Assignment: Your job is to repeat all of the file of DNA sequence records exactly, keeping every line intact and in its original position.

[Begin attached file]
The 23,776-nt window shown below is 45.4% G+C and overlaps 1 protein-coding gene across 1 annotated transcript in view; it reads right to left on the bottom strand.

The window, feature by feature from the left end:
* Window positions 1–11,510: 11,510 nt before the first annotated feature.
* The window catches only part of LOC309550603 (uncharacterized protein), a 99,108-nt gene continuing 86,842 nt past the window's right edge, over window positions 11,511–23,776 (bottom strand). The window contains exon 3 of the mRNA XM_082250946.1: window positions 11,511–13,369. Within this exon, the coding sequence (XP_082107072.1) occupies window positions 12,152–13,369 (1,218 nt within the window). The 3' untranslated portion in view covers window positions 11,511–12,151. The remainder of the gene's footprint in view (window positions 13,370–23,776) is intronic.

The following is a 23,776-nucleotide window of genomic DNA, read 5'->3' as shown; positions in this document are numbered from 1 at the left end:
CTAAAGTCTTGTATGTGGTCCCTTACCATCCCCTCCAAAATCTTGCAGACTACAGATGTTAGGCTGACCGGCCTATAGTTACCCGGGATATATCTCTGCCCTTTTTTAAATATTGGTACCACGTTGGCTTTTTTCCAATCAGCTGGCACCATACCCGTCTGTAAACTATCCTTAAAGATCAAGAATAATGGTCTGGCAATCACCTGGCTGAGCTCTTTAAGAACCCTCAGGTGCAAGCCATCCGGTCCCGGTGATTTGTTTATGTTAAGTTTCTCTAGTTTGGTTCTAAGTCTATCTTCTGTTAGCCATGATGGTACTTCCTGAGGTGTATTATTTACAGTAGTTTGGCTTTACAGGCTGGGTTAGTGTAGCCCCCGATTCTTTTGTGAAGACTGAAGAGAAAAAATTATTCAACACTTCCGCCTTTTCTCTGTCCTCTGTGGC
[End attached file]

The 23,776-nt window shown below is 45.4% G+C and overlaps 1 protein-coding gene across 1 annotated transcript in view; it reads right to left on the bottom strand.

The window, feature by feature from the left end:
* Window positions 1–11,510: 11,510 nt before the first annotated feature.
* The window catches only part of LOC309550603 (uncharacterized protein), a 99,108-nt gene continuing 86,842 nt past the window's right edge, over window positions 11,511–23,776 (bottom strand). The window contains exon 3 of the mRNA XM_082250946.1: window positions 11,511–13,369. Within this exon, the coding sequence (XP_082107072.1) occupies window positions 12,152–13,369 (1,218 nt within the window). The 3' untranslated portion in view covers window positions 11,511–12,151. The remainder of the gene's footprint in view (window positions 13,370–23,776) is intronic.

The following is a 23,776-nucleotide window of genomic DNA, read 5'->3' as shown; positions in this document are numbered from 1 at the left end:
CTAAAGTCTTGTATGTGGTCCCTTACCATCCCCTCCAAAATCTTGCAGACTACAGATGTTAGGCTGACCGGCCTATAGTTACCCGGGATATATCTCTGCCCTTTTTTAAATATTGGTACCACGTTGGCTTTTTTCCAATCAGCTGGCACCATACCCGTCTGTAAACTATCCTTAAAGATCAAGAATAATGGTCTGGCAATCACCTGGCTGAGCTCTTTAAGAACCCTCAGGTGCAAGCCATCCGGTCCCGGTGATTTGTTTATGTTAAGTTTCTCTAGTTTGGTTCTAAGTCTATCTTCTGTTAGCCATGATGGTACTTCCTGAGGTGTATTATTTACAGTAGTTTGGCTTTACAGGCTGGGTTAGTGTAGCCCCCGATTCTTTTGTGAAGACTGAAGAGAAAAAATTATTCAACACTTCCGCCTTTTCTCTGTCCTCTGTGGC